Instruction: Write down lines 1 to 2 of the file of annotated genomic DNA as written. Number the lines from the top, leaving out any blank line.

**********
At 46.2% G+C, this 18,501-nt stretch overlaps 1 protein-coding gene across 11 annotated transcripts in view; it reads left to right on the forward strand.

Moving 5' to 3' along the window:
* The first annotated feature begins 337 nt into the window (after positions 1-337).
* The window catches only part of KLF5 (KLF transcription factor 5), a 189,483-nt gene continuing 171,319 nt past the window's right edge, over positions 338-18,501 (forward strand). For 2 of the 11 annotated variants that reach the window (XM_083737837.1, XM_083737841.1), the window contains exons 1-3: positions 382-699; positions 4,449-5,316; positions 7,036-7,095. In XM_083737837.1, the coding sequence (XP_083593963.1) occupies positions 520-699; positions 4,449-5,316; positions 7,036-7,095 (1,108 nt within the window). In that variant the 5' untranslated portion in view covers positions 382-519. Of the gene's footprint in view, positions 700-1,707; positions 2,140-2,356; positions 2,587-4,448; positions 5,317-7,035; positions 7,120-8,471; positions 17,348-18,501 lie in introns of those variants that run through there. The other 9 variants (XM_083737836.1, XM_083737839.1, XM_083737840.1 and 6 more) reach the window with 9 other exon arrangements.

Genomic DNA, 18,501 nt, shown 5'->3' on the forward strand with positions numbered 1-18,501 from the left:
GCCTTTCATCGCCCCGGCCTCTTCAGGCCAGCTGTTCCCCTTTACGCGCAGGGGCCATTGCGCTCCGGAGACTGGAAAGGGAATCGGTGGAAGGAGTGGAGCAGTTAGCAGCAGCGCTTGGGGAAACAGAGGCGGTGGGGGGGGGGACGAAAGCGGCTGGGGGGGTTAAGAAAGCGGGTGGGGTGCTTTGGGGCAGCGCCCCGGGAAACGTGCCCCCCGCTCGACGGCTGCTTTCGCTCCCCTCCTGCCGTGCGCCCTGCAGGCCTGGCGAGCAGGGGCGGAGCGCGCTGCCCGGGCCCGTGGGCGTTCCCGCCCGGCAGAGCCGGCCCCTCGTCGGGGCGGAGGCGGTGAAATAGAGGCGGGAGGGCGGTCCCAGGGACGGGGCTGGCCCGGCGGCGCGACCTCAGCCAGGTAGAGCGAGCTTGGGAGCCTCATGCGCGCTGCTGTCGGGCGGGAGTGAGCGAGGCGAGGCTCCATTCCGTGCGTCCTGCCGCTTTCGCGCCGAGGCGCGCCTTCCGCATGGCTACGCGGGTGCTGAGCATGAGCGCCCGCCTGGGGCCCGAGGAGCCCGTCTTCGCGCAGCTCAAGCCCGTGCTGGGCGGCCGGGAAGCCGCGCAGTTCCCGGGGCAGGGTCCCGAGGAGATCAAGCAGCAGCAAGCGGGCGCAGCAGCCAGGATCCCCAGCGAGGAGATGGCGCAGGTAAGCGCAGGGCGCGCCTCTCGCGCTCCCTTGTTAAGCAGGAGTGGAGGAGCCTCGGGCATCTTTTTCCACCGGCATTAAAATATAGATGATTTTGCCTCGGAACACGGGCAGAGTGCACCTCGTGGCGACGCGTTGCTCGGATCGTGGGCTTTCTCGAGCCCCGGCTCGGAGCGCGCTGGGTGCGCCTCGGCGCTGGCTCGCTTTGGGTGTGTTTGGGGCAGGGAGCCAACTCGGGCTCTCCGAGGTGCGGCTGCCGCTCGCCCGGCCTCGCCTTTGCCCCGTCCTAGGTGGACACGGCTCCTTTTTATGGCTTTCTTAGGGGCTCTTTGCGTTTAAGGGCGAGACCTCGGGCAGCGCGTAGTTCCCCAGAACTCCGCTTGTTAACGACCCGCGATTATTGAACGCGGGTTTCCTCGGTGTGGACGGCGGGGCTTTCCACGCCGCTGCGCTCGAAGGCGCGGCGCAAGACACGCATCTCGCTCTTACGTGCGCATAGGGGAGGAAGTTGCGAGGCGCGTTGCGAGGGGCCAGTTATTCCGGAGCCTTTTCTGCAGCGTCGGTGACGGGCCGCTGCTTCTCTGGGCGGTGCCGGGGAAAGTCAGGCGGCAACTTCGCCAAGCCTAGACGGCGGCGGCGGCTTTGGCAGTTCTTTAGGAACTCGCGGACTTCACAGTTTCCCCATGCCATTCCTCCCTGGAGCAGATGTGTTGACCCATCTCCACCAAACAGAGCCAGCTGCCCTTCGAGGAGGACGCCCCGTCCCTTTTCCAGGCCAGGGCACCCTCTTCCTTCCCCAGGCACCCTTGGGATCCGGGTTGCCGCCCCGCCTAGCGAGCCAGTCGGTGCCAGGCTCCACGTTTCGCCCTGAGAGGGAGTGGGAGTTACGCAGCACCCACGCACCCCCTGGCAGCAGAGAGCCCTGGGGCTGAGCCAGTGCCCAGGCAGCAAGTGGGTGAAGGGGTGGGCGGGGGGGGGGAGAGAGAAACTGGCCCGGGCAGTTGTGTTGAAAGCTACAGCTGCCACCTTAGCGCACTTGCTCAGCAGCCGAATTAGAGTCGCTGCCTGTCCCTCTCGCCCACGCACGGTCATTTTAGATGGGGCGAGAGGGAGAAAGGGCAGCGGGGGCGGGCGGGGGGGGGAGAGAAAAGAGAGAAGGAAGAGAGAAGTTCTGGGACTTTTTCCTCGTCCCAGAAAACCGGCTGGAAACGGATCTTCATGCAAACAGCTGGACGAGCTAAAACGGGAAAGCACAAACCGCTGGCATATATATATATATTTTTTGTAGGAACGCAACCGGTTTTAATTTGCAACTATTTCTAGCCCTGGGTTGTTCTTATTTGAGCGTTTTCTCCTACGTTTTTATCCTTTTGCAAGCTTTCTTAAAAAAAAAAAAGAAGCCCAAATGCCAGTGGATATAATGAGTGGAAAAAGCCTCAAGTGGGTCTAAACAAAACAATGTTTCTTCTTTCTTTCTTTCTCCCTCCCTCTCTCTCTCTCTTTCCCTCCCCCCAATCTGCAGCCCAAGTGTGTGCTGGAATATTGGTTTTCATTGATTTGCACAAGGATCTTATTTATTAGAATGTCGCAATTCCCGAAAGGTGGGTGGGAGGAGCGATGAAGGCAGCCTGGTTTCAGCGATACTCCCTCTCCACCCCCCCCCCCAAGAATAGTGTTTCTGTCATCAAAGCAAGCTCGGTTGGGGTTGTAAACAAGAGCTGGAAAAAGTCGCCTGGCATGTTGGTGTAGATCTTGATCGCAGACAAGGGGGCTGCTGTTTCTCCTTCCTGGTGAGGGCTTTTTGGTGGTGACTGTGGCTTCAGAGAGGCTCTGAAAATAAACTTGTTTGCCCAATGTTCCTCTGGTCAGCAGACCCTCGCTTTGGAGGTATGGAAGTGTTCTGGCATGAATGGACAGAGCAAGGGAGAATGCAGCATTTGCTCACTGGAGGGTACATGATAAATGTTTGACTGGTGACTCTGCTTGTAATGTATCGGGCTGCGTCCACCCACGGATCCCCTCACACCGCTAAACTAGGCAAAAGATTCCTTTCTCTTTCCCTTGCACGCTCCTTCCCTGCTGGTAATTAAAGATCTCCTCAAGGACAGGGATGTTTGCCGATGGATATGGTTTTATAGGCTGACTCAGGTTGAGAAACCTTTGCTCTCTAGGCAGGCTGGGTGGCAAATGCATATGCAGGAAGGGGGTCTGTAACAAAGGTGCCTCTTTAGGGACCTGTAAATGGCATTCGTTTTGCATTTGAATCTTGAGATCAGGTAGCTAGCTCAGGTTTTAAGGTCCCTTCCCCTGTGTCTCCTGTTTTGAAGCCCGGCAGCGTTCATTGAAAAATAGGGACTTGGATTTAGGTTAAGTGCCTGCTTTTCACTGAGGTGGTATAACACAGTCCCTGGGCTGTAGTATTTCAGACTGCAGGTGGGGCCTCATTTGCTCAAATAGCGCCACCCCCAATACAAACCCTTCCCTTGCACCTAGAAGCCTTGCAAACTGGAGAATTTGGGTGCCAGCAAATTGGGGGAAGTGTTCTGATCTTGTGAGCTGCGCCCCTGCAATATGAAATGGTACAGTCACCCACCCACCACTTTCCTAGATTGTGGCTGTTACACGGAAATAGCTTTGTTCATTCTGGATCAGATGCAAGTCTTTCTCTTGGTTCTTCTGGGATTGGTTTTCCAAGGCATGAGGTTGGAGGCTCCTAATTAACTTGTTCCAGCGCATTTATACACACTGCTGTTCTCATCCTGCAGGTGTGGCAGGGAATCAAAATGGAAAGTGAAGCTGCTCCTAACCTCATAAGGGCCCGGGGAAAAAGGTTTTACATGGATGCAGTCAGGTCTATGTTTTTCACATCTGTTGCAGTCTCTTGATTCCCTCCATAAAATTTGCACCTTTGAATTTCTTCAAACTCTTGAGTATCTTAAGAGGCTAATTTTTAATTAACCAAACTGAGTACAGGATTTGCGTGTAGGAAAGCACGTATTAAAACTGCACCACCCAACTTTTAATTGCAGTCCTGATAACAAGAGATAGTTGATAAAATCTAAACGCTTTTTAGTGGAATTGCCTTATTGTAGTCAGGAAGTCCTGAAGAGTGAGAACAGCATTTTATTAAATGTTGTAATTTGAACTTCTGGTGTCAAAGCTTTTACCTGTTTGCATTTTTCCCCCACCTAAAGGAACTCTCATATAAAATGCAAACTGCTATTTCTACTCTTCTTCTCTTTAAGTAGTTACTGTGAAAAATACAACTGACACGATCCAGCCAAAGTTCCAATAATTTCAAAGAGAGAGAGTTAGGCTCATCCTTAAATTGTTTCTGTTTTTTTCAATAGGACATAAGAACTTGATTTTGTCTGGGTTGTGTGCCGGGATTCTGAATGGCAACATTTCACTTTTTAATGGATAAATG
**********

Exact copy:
At 46.2% G+C, this 18,501-nt stretch overlaps 1 protein-coding gene across 11 annotated transcripts in view; it reads left to right on the forward strand.

Moving 5' to 3' along the window: